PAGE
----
Before you start the mortgage process, know your numbers. The mortgage lender will need to feel secure lending you thousands upon thousands of dollars and will require the entirety of your financial information. Therefore, start a file with copies of your compiled financial documents consisting of:
- Two years of recent 1040 tax returns & W2s, two most recent pay stubs, two months of bank statements (all pages), bank accounts, 401k statements, investments (rental income)
- If self-employed, same as above and also, 1099 statements, corporate tax returns 1120’s or 1065s and business bank statements
Additionally, many lenders require at least two years of continuous employment.
Second number to discern is your credit score or your ‘credit worthiness.’ All those bills you paid on time will finally pay off! A credit score can range between 400 and 800. Generally, 680 + is considered “good.” 740 + is considered “premium” and may possibly help get a lower interest rate.
You can find your credit score at:
The lender will take into account all three scores deriving a median between the three. All hope is not lost if you have a below average score. While credit is an important aspect of acquiring a mortgage, lenders look at a combination of your credit history, your salary and length of employment. Often if you have lower than average credit you will need to provide a larger amount of your down payment or will be subjected to higher interests rates. Going forward treat your credit score like gold.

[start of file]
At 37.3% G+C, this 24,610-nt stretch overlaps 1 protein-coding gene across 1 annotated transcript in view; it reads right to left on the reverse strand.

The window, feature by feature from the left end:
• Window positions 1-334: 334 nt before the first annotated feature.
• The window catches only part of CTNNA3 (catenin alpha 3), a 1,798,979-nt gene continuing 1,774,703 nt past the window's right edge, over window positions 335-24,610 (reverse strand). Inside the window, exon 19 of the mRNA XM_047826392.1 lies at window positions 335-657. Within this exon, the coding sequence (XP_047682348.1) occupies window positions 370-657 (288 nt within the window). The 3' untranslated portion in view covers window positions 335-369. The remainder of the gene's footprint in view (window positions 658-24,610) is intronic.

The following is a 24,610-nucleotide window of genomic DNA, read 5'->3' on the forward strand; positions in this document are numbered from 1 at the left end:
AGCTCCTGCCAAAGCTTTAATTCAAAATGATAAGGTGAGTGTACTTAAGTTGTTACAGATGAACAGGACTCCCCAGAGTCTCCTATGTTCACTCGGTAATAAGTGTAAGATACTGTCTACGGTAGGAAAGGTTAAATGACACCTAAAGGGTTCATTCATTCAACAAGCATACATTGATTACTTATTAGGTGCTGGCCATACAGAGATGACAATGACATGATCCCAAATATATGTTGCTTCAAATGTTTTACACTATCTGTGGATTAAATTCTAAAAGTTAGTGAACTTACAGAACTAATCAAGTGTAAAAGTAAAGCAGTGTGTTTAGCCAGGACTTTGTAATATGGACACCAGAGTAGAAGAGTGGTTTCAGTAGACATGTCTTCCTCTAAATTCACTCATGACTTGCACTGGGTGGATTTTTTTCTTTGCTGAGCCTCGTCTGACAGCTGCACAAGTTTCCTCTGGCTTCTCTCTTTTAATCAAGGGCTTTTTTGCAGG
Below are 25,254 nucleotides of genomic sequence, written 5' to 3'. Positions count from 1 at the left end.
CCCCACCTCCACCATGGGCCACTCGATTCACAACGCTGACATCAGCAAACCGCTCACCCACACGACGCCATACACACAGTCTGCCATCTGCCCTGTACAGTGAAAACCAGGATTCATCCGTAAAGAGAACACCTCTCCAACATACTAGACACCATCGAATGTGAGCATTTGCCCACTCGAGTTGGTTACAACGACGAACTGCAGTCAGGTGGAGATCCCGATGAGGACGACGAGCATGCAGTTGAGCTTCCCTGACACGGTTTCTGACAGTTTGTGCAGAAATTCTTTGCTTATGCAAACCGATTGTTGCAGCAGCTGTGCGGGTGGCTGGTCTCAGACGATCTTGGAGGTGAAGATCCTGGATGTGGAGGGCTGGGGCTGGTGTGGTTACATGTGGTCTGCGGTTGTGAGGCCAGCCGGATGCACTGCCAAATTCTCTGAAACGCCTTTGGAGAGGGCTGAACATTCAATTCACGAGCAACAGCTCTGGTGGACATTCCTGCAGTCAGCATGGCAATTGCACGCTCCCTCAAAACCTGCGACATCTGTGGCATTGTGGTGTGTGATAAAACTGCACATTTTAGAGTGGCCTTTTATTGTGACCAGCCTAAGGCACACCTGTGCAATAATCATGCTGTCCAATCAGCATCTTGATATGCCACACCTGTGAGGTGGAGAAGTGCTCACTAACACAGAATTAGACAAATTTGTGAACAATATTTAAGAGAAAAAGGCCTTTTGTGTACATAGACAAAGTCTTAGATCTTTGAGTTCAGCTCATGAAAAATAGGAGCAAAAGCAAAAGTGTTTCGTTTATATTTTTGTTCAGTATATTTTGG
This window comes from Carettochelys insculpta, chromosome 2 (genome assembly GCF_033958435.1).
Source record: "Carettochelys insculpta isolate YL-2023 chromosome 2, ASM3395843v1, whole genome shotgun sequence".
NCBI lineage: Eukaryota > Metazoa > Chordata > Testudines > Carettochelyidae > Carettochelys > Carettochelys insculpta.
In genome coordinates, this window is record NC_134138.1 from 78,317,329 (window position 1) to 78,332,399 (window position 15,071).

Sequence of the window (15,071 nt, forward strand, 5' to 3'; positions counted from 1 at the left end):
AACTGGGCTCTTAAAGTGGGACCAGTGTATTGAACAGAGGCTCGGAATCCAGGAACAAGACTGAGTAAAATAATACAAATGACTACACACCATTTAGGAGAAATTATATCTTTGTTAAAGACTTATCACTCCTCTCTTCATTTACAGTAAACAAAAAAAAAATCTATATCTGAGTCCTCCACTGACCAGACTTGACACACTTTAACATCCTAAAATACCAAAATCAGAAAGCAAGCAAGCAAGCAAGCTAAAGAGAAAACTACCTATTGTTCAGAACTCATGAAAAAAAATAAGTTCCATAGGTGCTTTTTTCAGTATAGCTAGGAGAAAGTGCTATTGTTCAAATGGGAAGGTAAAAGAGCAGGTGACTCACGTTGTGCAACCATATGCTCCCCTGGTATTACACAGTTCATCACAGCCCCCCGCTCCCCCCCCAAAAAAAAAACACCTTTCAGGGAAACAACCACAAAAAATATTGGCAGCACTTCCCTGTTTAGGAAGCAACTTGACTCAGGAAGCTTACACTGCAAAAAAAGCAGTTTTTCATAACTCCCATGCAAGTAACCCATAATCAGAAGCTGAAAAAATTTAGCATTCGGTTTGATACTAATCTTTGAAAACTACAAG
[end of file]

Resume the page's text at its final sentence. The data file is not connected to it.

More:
START TO SAVE!
Now is NOT the time finance a car, change careers, move money around or buy a big ticket item. For example, a $500 a month debt payment could lower the amount of home you can afford by about $83,000! Lenders like stability and placing safe bets that they will not have to go through the lengthy process of foreclosure. The less ‘risks’ you take the better your chances will be of attaining a loan.
AND SO IT BEGINS…!
Now that you’ve been armed with your number arsenal, you are ready to find a lender and commence the mortgage process. A terrific resource to start is a mortgage company where you can choose from a wider variety of loans since the banks can only work within their own loans and guidelines.
Further, after 35 plus years working in the local area, Barbara has a wealth of mortgage lenders she works with exclusively so that her clients can get the best rates even with problem properties or poor credit. Barbara would be delighted to speak with you personally to help you find the best lender.
As with any big purchase item, interview several lenders to see which meshes best with your needs. Things to take into consideration:
-Competitiveness of interest rates, costs, ARP & fees